This Week in Sound: “The Silence Screamed, Terrible”

A lightly annotated clipping service

These sound-studies highlights of the week originally appeared in the May 2, 2023, issue of the weekly email newsletter, This Week in Sound.

▰ GROUND SWELL: Absolutely fascinating: Listening to the earth — to soil — as a means of gauging biodiversity in a forest restoration: “With emerging sound recording technologies, ecological acoustic survey methods — also known as ‘ecoacoustics’ — are increasingly available. These provide a rapid, effective, and non-intrusive means of monitoring biodiversity. Above-ground ecoacoustics is increasingly widespread, but soil ecoacoustics has yet to be utilised in restoration despite its demonstrable effectiveness at detecting meso- and macrofauna acoustic signals.” (Thanks, Nicola Twilley!)

▰ TALK TALK: Fascinating research into how the language in which one is raised “shapes cognition,” per Courtney Hilton, a cognitive scientist at the University of Auckland in New Zealand, co-author of a study with Jingxuan Liu and others: “Speaking a native language that requires tones appears to boost perception of melody, but at the cost of rhythm.” (Thanks, Glenn Sogge!)

Voices Carry: A map of languages used in the study, showing sample sizes for each language (grouped by three language types)

▰ SHIP SHAPE: Novelist Robin Sloan has a new album out under the name Cotton Modules, his collaboration with musician Jesse Solomon Clark. The album, titled The Greatest Remaining Hits, was created with AI-generated voices. The name of the album comes from a tragic short story, written by Sloan, that provides a sci-fi backdrop for the overall concept. It’s a quick read, and highly recommended. The story appears on the website one phrase or sentence at a time. The main thing I want to highlight at this juncture is a particular sentence. It will make more sense after you read the story, but the point of it is that the silence outside the spacecraft — the silence of the void of space — is all the more harrowing when there is a deep, terrible silence inside the ship. This moment is exquisite.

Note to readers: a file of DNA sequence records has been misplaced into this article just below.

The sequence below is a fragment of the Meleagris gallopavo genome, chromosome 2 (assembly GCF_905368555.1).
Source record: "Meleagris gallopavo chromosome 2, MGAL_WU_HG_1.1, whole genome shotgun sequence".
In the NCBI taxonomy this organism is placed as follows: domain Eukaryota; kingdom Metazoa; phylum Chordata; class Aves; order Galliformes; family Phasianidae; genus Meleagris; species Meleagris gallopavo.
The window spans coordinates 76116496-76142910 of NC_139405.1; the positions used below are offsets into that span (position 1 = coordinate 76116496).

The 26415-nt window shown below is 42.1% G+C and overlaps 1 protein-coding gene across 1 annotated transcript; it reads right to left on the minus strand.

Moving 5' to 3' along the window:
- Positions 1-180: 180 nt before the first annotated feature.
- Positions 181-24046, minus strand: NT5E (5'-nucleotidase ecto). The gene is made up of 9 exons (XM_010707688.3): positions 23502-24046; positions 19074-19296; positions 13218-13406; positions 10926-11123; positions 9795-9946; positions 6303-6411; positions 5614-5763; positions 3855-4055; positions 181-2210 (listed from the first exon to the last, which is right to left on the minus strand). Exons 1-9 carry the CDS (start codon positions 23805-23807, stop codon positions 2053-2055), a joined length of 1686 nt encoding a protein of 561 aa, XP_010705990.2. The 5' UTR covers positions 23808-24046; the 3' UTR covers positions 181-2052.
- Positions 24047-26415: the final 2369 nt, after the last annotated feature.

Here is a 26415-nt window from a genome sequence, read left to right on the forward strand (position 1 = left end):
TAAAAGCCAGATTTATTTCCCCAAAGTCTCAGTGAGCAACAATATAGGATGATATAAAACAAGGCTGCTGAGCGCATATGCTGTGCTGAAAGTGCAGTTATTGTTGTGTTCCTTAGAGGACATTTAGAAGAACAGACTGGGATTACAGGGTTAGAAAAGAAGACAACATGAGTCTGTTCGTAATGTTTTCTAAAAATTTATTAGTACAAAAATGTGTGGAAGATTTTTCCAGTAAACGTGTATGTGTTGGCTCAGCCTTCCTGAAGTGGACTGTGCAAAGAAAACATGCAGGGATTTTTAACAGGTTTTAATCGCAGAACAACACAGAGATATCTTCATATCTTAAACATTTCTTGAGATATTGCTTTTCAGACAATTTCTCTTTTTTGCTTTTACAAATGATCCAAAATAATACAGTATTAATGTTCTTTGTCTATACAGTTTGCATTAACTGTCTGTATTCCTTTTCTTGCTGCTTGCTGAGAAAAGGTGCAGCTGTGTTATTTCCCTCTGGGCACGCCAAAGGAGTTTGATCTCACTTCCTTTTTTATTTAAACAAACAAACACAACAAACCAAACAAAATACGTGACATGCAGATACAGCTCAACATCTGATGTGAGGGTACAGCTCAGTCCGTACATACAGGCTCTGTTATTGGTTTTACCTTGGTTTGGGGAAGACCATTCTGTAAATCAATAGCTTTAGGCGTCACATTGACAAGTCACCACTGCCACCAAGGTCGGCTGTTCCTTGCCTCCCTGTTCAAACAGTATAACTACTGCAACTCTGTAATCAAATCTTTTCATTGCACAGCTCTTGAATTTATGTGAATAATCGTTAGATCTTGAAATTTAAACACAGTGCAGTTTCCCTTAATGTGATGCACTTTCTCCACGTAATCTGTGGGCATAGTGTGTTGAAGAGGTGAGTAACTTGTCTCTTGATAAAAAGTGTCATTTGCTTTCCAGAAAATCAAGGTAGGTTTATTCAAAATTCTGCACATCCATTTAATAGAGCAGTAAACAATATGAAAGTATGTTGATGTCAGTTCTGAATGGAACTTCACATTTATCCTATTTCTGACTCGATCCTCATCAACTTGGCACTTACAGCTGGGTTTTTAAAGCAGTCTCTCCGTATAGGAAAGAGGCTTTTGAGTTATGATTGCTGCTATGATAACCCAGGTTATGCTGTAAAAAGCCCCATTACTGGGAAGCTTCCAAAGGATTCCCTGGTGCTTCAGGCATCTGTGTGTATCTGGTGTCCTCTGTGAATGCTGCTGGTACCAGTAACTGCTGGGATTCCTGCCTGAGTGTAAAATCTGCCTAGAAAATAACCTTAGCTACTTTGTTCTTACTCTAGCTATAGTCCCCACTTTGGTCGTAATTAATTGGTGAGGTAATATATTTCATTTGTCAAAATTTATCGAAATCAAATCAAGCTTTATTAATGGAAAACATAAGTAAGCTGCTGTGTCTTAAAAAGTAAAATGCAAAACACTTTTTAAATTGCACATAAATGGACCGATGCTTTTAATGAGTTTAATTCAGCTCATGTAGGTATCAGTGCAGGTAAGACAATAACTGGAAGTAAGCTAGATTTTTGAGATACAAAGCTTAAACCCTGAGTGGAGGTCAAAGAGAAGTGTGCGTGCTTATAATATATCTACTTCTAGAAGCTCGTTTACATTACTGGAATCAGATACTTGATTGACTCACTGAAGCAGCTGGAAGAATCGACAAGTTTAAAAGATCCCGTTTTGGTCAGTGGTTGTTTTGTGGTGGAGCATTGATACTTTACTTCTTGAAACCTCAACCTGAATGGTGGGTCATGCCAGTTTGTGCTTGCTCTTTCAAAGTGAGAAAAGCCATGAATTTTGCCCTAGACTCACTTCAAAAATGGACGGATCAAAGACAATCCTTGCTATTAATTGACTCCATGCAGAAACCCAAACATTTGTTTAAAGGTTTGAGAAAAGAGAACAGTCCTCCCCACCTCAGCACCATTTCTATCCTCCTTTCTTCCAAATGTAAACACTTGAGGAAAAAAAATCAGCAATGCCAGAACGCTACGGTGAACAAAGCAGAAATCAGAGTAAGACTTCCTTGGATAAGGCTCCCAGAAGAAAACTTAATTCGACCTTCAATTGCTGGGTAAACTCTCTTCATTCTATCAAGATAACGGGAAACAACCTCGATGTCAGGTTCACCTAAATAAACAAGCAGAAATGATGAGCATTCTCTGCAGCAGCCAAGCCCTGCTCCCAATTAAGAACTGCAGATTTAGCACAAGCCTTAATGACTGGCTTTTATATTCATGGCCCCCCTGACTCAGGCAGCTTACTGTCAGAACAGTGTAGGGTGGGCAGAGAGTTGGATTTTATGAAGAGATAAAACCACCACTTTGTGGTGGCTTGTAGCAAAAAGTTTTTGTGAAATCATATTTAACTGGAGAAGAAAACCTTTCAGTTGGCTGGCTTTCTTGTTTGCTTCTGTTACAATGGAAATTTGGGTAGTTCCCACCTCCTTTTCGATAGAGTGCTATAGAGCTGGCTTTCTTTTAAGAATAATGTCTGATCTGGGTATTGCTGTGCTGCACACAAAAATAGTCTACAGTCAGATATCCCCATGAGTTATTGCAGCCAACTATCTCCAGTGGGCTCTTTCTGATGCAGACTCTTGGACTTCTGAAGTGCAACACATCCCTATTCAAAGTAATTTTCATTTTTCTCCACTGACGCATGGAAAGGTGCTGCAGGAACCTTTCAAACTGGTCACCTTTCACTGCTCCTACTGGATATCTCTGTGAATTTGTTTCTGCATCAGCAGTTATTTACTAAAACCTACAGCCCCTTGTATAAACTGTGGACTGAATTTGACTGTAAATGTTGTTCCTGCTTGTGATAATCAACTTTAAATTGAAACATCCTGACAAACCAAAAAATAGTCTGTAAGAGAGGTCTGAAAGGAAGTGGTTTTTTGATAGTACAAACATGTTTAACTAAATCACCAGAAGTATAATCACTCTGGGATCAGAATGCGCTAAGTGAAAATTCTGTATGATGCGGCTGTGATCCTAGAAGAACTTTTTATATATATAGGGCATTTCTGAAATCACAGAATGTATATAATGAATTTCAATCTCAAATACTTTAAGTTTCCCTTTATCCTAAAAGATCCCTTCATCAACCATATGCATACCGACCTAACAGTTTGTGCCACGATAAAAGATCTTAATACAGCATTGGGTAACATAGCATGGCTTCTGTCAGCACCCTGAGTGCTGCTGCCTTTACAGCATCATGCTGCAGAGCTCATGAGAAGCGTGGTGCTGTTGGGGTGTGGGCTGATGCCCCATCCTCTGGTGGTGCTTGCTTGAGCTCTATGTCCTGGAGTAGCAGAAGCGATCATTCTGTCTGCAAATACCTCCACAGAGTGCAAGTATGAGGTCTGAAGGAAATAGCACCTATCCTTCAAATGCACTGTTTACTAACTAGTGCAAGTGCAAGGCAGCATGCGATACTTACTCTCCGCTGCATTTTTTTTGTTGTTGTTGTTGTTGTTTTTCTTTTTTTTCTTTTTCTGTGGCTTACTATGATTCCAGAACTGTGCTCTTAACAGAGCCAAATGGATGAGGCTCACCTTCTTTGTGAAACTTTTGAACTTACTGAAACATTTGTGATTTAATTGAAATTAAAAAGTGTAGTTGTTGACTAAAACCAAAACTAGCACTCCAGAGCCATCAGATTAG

▰ OLD SCHOOL: “On one side of the road, exposed rock the color of raw liver angles up the valley slope. Entombed within this stone are the ancestors of the insects that fly and sing around me. One of this fossilized swarm bears the earliest known sound-making structure of any animal, a ridge on the wing of an ancient cricket. This fossil is the oldest direct physical evidence of sonic communication,” writes David George Haskell, describing “The First Known Earthly Voice.” (An excerpt from his excellent book Sounds Wild and Broken.)

▰ VALLEY GIRL: “My quiet place is not always without sound: sitting on a dune at dusk, I hear the soft rustling of the wind against the grains of sand,” writes Yulia Denisyuk of Jordan’s Wadi Rum valley for Condé Nast Traveler. “Leaving my tent at sunrise, I notice the bellows of camels as they return from their daily excursions. A crackling of the fire fills the long pauses in the unhurried conversations at night. The presence of this silence is a salve that helps me connect to the core of who I am.”

▰ BATS, MAN: A new exhibit at the British Library, Animals: Art, Science & Sound, is the subject of the BatChat podcast, itself a service of the Bat Conservation Trust ( “Hear the recordings of horseshoe bats made on one of the first commercially available bat detectors; the Holgate Mk VI and you can see this detector within the exhibition along with photographs of the waveforms it could make from recordings. It sits alongside other important works such as Ernst Haeckel’s Kunstformen der Natur (Artforms in nature) with the plate of bats on display.” (Thanks, Lotta Fjelkegård!)

▰ OUT THERE: Via SETI: “One of the world’s most powerful radio telescope arrays is joining the hunt for signals from other galactic civilizations. The National Science Foundation’s Karl G. Jansky Very Large Array (VLA), situated about 50 miles west of Socorro, New Mexico, is collecting data that scientists will analyze for the type of emissions that only artificial transmitters make, signals that would betray the existence of a technically accomplished society. … The new processing system for SETI is dubbed ‘COSMIC’ – the Commensal Open-Source Multimode Interferometer Cluster – and is spearheaded by the SETI Institute, in collaboration with the National Radio Astronomy Observatory and the Breakthrough Listen Initiative.”

QUICK NOTES: Balls Out: Soccer becomes truly multi-lingual in Mexico now that the games are broadcast in not one (as has been the case in the past) but seven languages, the other six being major native ones: “Maya, Nahuatl, Mixteco, Chatino, Zapoteco and Mixe” ( ▰ Ears Have It: Google Pixel phones may “proactively displaying warnings for potentially harmful conditions like sleep apnea” ( ▰ Night Time(r): YouTube Music has added a sleep timer ( ▰ Casting Change: Bernie Wagenblast, “the voice of NYC’s subways,” has come out as trans ( (Thanks, Mike Rhode!) ▰ Two Wheels Bad: News of a Belgian protest against motorcycle noise (

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